Yesterday, the New York State Legislature approved a sweeping eviction ban protecting tenants living in the state. This move gives residents some relief, during the pandemic, from fear of losing their homes. The ban will remain in effect until May.
The law, which Gov. Andrew Cuomo signed late Monday, places a moratorium on residential evictions until May 1 for tenants who endured a “COVID-related hardship.” Tenants must show documentation explaining their situation to prevent evictions. Landlords can still evict people who don’t show that documentation, reports NPR.
“When the COVID-19 pandemic began, we asked New Yorkers to protect each other by staying at home. As we fight our way through the marathon this pandemic has become, we need to make sure New Yorkers still have homes to provide that protection,” said Gov. Andrew Cuomo.
This law also puts a halt on residential foreclosure proceedings and homeowners/landowners who own 10 or fewer residences can file for help to prevent foreclosure.
This ban comes as New York, and many other states in the U.S., face high unemployment rates due to the pandemic. A report released earlier this year by the National Council of State Housing Agencies estimated a $3.4 billion shortfall in rent owed by renters by January.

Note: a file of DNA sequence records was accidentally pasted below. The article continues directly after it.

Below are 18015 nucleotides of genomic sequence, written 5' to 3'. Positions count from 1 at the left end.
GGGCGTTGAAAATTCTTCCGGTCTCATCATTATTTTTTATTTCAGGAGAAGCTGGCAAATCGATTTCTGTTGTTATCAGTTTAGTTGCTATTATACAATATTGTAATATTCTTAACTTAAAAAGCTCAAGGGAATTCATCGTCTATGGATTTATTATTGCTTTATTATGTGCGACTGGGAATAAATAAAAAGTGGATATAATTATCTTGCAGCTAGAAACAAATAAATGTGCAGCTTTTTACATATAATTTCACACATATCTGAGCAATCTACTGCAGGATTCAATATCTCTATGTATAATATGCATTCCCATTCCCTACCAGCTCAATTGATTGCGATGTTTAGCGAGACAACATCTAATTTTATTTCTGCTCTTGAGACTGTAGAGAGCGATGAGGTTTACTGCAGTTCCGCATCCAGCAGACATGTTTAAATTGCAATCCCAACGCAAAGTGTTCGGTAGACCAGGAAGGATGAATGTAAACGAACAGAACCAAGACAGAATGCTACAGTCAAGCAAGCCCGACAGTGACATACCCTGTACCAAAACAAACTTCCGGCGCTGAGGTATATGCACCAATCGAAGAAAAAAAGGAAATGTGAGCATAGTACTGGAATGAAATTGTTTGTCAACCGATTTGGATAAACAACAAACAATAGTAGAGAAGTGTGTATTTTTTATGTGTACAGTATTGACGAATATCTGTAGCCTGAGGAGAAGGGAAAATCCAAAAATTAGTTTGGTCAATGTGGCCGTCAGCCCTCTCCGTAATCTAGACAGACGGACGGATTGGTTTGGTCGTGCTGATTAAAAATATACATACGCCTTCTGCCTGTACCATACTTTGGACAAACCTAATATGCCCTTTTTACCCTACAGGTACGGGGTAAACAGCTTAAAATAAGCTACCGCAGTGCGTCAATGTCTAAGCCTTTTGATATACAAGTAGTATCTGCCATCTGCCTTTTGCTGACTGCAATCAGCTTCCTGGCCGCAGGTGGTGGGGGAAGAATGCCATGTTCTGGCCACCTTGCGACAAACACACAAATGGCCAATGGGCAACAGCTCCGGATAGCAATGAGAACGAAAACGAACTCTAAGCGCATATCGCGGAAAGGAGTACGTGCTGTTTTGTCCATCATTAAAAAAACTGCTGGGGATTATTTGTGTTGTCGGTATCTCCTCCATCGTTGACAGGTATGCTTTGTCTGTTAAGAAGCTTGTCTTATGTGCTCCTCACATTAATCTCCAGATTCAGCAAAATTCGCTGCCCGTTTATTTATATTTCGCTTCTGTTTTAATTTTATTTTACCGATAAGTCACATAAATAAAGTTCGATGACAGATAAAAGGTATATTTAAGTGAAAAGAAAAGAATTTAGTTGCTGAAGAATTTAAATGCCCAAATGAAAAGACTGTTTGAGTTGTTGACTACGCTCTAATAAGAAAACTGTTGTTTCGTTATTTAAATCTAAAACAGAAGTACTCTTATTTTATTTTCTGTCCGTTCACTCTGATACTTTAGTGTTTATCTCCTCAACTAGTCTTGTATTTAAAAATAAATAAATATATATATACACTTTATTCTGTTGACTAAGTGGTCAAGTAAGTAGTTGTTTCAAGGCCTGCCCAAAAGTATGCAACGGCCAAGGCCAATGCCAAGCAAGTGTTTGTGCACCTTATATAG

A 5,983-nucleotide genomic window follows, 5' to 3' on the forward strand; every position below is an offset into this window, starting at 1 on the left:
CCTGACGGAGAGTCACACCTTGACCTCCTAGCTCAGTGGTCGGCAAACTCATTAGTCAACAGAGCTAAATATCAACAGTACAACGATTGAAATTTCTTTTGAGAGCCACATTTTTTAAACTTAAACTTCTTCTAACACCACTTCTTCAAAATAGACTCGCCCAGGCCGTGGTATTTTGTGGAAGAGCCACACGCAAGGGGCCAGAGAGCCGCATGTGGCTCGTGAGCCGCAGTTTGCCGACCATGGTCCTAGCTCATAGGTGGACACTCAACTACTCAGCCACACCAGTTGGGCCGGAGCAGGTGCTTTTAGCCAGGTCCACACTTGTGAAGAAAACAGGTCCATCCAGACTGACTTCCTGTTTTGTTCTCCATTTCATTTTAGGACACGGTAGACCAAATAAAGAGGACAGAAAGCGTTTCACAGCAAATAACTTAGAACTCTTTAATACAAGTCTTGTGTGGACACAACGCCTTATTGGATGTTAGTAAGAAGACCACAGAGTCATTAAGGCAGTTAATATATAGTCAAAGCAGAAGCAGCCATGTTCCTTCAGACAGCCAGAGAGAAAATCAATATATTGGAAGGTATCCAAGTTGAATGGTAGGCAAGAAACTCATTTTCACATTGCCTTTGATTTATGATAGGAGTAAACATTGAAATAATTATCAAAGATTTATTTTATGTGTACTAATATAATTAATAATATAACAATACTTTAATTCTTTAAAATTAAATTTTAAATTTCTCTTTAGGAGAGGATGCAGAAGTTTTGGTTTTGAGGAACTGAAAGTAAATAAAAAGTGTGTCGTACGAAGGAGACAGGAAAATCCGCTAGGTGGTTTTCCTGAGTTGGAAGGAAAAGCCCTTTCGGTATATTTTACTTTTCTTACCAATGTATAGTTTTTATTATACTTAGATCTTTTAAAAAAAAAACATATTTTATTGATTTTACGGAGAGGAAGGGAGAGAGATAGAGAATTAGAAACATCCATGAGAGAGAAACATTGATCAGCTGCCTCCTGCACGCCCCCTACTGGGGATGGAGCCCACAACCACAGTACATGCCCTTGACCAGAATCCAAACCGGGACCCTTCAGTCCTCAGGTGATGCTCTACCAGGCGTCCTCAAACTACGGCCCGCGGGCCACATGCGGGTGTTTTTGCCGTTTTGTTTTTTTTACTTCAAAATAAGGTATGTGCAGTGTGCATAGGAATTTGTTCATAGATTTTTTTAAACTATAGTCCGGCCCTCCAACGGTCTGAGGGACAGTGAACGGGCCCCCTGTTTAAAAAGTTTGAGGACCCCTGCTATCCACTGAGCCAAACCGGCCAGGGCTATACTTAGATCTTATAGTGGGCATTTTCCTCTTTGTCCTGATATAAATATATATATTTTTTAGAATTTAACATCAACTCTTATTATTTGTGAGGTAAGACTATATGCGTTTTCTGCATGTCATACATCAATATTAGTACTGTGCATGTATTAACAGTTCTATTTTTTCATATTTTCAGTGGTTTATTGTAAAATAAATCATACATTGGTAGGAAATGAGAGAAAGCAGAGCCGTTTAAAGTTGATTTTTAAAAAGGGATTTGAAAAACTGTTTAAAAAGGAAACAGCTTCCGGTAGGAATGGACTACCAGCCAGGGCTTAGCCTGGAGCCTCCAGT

According to Politico, this decision has led to pushback from landlord groups asserting that the measure will hurt struggling property owners, while tenant advocates warned that it’s only a temporary fix.
“No renter facing financial hardship should be evicted during a pandemic, but the cost of providing free housing cannot be fully borne by property owners. If renters interpret this bill as a justification to not pay rent the damage to our economy and local budgets will be immense,” says Jay Martin, executive director of the Community Housing Improvement Program.
New York lawmakers hope this extended ban will give them more time to create a rental assistance program.
“This bill is only a temporary solution to the urgent housing crisis we find ourselves in. In order to prevent massive economic disaster, our legislature must clear the back rent owed by New Yorkers and create a hardship fund for small landlords struggling to keep their buildings safe and afloat,” the Housing Justice for All coalition said.
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